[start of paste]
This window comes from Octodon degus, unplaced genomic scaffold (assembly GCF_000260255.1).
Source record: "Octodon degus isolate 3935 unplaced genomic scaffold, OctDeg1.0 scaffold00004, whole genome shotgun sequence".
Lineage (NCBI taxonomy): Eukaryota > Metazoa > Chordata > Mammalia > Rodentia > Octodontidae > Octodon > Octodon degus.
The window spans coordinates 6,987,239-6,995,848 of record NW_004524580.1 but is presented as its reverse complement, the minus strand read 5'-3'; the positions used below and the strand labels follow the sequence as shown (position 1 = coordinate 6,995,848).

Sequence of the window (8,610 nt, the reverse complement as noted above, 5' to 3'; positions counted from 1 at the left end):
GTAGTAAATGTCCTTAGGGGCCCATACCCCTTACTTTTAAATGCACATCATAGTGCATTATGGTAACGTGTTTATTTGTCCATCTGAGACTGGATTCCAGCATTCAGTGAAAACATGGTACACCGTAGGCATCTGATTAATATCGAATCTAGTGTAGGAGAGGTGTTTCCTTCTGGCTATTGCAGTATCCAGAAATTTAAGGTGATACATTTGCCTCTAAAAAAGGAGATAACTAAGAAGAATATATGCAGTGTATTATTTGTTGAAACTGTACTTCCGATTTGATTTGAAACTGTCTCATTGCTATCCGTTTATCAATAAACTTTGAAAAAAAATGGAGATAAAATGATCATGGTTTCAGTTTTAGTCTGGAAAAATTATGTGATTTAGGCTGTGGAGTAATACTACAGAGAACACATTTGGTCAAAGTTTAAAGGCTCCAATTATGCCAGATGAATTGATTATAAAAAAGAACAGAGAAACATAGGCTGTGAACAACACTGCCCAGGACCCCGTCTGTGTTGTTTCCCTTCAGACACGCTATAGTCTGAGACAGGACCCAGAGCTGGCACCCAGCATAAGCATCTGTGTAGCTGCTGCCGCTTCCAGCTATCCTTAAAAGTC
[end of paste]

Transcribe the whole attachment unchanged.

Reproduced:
This window comes from Octodon degus, unplaced genomic scaffold (assembly GCF_000260255.1).
Source record: "Octodon degus isolate 3935 unplaced genomic scaffold, OctDeg1.0 scaffold00004, whole genome shotgun sequence".
Lineage (NCBI taxonomy): Eukaryota > Metazoa > Chordata > Mammalia > Rodentia > Octodontidae > Octodon > Octodon degus.
The window spans coordinates 6,987,239-6,995,848 of record NW_004524580.1 but is presented as its reverse complement, the minus strand read 5'-3'; the positions used below and the strand labels follow the sequence as shown (position 1 = coordinate 6,995,848).

Sequence of the window (8,610 nt, the reverse complement as noted above, 5' to 3'; positions counted from 1 at the left end):
GTAGTAAATGTCCTTAGGGGCCCATACCCCTTACTTTTAAATGCACATCATAGTGCATTATGGTAACGTGTTTATTTGTCCATCTGAGACTGGATTCCAGCATTCAGTGAAAACATGGTACACCGTAGGCATCTGATTAATATCGAATCTAGTGTAGGAGAGGTGTTTCCTTCTGGCTATTGCAGTATCCAGAAATTTAAGGTGATACATTTGCCTCTAAAAAAGGAGATAACTAAGAAGAATATATGCAGTGTATTATTTGTTGAAACTGTACTTCCGATTTGATTTGAAACTGTCTCATTGCTATCCGTTTATCAATAAACTTTGAAAAAAAATGGAGATAAAATGATCATGGTTTCAGTTTTAGTCTGGAAAAATTATGTGATTTAGGCTGTGGAGTAATACTACAGAGAACACATTTGGTCAAAGTTTAAAGGCTCCAATTATGCCAGATGAATTGATTATAAAAAAGAACAGAGAAACATAGGCTGTGAACAACACTGCCCAGGACCCCGTCTGTGTTGTTTCCCTTCAGACACGCTATAGTCTGAGACAGGACCCAGAGCTGGCACCCAGCATAAGCATCTGTGTAGCTGCTGCCGCTTCCAGCTATCCTTAAAAGTC